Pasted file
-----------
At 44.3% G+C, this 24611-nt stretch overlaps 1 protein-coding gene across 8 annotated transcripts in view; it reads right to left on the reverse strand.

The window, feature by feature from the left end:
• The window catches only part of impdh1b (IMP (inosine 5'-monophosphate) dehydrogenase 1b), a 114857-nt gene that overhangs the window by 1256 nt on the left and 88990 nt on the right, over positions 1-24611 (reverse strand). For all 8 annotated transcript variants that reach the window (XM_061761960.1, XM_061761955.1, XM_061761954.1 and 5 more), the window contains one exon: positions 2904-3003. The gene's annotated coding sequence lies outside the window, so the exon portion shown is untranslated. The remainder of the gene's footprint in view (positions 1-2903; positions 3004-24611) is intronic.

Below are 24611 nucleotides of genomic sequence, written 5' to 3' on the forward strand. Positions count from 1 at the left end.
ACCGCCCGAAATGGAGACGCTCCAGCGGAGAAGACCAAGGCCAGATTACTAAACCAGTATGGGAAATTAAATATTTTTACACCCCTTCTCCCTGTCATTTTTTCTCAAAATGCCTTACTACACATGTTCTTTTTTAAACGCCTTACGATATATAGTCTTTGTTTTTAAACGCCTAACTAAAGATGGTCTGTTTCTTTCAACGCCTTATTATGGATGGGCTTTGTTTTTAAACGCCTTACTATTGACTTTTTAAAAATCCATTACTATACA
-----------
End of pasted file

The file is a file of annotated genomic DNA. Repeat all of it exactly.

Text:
At 44.3% G+C, this 24611-nt stretch overlaps 1 protein-coding gene across 8 annotated transcripts in view; it reads right to left on the reverse strand.

The window, feature by feature from the left end:
• The window catches only part of impdh1b (IMP (inosine 5'-monophosphate) dehydrogenase 1b), a 114857-nt gene that overhangs the window by 1256 nt on the left and 88990 nt on the right, over positions 1-24611 (reverse strand). For all 8 annotated transcript variants that reach the window (XM_061761960.1, XM_061761955.1, XM_061761954.1 and 5 more), the window contains one exon: positions 2904-3003. The gene's annotated coding sequence lies outside the window, so the exon portion shown is untranslated. The remainder of the gene's footprint in view (positions 1-2903; positions 3004-24611) is intronic.

Below are 24611 nucleotides of genomic sequence, written 5' to 3' on the forward strand. Positions count from 1 at the left end.
ACCGCCCGAAATGGAGACGCTCCAGCGGAGAAGACCAAGGCCAGATTACTAAACCAGTATGGGAAATTAAATATTTTTACACCCCTTCTCCCTGTCATTTTTTCTCAAAATGCCTTACTACACATGTTCTTTTTTAAACGCCTTACGATATATAGTCTTTGTTTTTAAACGCCTAACTAAAGATGGTCTGTTTCTTTCAACGCCTTATTATGGATGGGCTTTGTTTTTAAACGCCTTACTATTGACTTTTTAAAAATCCATTACTATACA